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eBook Worth a Dozen Men: Women and Nursing in the Civil War South (A Nation Divided: Studies in the Civil War Era) download

by Libra R. Hilde

eBook Worth a Dozen Men: Women and Nursing in the Civil War South (A Nation Divided: Studies in the Civil War Era) download ISBN: 0813932122
Author: Libra R. Hilde
Publisher: University of Virginia Press (March 29, 2012)
Language: English
Pages: 328
ePub: 1420 kb
Fb2: 1663 kb
Rating: 4.1
Other formats: lit docx rtf doc
Category: History
Subcategory: Americas

Worth a Dozen Men: Women. has been added to your Cart. The book concludes by saying that women's performance in the field of nursing during the civil war promoted positions of authority in the state governments to follow so as to affect the reconstruction period outcome.

Worth a Dozen Men: Women. If that's a valid analysis it must be justified in another book. It's not in this one. It's a valuable reference for someone specializing in the topic, rather tedious for general interest reading. 4 people found this helpful.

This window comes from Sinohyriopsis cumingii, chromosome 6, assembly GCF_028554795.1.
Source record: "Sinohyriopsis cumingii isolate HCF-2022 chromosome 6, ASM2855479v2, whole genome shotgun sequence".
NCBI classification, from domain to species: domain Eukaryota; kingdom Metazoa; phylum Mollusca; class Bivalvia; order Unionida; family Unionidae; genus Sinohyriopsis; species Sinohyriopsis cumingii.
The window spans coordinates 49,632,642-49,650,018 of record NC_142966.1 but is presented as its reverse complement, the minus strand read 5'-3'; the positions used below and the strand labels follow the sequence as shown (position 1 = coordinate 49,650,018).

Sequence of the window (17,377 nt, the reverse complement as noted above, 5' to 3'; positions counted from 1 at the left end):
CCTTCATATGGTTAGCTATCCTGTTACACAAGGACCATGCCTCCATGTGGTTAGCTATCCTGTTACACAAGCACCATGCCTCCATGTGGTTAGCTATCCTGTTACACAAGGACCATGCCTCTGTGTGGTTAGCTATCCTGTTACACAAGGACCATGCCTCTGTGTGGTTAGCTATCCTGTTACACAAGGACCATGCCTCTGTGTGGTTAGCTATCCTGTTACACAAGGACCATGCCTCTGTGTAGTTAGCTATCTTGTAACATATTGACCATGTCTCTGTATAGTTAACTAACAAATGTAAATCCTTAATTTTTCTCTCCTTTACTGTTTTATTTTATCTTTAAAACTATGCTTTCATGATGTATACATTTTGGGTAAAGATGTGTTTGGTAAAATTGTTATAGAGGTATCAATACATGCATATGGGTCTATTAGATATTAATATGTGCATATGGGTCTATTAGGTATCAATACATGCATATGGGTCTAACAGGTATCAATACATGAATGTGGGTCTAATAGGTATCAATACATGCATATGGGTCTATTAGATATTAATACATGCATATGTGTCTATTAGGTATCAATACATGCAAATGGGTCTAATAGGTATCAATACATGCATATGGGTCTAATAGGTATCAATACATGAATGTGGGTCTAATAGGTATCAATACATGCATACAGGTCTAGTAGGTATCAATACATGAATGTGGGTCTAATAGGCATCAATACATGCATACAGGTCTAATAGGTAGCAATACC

Worth a Dozen Men book. A Nation Divided: New Studies in Civil War History (1 - 10 of 32 books) No trivia or quizzes yet. Female nurses in the South played a critical role in raising army and civilian morale and reducing mortality rates, thus allowing the South to continue fighting. They embodied a new model of heroic energy and nationalism, and came to be seen as the female equivalent of soldiers.

The Civil War forced America finally to confront the contradiction between its founding values and . Women and Nursing in the Civil War South. The Civil War transformed American life.

The Civil War forced America finally to confront the contradiction between its founding values and human slavery. In antebellum society, women were regarded as ideal nurses because of their sympathetic natures. Not only did thousands of men die on battlefields and millions of slaves become free; cultural institutions reshaped themselves in the context of the war and its aftermath.